With traditional businesses trying to run more like a startup and startups trying to reach the growth of a traditional business, brands are constantly looking to improve in an effort to keep up.
And whether growing the business, rolling out a new product, or repositioning the brand, there are a few crucial guidelines for implementing that vision—all of which should consider the role of purpose-driven marketing.
Purpose-driven marketing is used to grow and sustain a business, but the overall idea is to help a business understand where it's going and then act effectively.
Here are four questions that will help you understand your company's purpose and its ability to change.
1. What is your business's niche?
This is the first part of purpose-driven marketing: Know your competitors. Understand the strengths and weaknesses of your business. Ask the question, Why would my customers pay a premium for my services or product, and is there a way to do it that differentiates me from others?
Unfortunately, answering those questions doesn't come easy, and it is usually difficult for the staff to really see the business from an objective point of view. Often, the best option is to look to an outside resource for insight into your brand's place in the market.
A few years ago, I worked with the Imperial Sugar Company after its bankruptcy. This was a 160-year old, billion-dollar company that had third-generation employees, many of whom had been born in company-owned housing. It was a long-term company that needed some insight on the organization and its market. We realized that the company had been defining itself as purely a sugar company since before Texas was a state, but when we looked at the marketplace, we realized that many of its customers, such as Wal-Mart and General Mills, didn't care about any specific company's sugar. They cared about sugar being delivered the way they wanted, at the right place, and the right time: They cared about the supply chain. So the company needed to redefine itself. Imperial Sugar Company could no longer be just a sugar-making company; it needed to be the best supply chain company in the industry.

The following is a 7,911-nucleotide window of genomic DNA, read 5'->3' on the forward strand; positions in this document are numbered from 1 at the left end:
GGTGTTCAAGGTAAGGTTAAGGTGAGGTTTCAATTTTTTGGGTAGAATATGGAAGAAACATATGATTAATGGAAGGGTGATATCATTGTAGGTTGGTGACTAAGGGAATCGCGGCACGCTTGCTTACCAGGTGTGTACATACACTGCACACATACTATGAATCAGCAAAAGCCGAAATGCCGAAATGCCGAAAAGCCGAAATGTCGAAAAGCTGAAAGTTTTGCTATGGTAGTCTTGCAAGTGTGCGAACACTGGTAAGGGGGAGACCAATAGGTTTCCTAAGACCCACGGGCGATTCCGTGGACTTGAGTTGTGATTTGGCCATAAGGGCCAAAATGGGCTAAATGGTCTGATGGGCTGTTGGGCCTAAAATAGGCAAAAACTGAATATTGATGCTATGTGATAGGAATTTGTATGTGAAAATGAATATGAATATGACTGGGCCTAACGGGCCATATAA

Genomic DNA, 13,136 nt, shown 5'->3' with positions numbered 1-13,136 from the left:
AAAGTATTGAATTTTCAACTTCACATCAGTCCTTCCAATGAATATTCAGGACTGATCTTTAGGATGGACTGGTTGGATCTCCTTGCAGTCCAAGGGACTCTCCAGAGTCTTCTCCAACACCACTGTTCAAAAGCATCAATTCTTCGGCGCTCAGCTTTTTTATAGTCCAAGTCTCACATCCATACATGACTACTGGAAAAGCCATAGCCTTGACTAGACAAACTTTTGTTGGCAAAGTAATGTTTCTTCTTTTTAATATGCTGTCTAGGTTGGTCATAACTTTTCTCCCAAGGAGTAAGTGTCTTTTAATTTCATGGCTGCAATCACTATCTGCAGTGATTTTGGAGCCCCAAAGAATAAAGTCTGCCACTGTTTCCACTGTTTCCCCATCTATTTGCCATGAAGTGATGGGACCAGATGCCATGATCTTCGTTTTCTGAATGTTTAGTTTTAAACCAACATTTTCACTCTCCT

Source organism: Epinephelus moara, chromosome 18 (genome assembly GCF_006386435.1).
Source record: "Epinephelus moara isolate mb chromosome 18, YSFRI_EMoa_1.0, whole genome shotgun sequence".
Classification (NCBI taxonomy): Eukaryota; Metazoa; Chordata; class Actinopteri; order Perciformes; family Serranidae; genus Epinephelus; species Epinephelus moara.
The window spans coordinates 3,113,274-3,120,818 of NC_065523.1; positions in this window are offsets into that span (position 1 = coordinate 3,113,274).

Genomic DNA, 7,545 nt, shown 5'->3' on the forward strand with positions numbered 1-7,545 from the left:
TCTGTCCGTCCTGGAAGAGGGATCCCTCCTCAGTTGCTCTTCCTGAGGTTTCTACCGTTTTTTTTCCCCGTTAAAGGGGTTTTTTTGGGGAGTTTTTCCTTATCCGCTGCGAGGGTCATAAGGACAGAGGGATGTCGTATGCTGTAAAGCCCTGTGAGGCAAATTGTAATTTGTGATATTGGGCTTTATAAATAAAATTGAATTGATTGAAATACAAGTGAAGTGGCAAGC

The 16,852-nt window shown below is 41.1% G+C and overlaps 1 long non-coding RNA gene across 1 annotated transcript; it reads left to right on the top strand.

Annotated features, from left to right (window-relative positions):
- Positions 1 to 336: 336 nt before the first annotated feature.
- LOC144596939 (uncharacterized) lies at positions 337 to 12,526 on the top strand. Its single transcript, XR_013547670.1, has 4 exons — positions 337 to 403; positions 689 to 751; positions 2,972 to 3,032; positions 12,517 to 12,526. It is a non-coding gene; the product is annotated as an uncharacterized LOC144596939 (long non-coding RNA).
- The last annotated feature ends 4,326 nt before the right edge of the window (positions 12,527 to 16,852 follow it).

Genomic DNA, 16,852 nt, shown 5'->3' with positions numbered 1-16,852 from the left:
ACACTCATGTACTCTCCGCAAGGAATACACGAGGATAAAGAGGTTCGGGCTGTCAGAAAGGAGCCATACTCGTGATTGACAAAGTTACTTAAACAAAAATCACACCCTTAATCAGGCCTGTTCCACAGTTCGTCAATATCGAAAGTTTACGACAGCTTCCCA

How we successfully refocused the company will come later, but for now the takeaway is that fully understanding this sugar company's place in the market from an objective, market-based point of view saved the business.
2. What is your business's purpose?
Taking stock of your business and taking stock of its market go hand in hand. You need to understand your market, but you also need to truly define why your organization exists, what your business's goals are, how big you want the business to grow, and what the business needs to look like to be successful.
This element of purpose-driven marketing is especially important in small business growth because each is so very different from others. Two organizations can look at the same market data and same insights, and they could be the same size and in the same industry. But they should have an entirely different purpose and goal.
Some companies are more profitable staying small to efficiently manage the business, while other companies need a fast-paced, quick-changing environment to thrive.
3. How do you articulate that purpose?
This is probably the most crucial step in purpose-driven marketing, yet it's overlooked. You have to be transparent with your employees and explain why there might be a shuffle in the organization, why you're asking them to do a job differently from how it has been done for the past several years, and why this small change will help the company overall.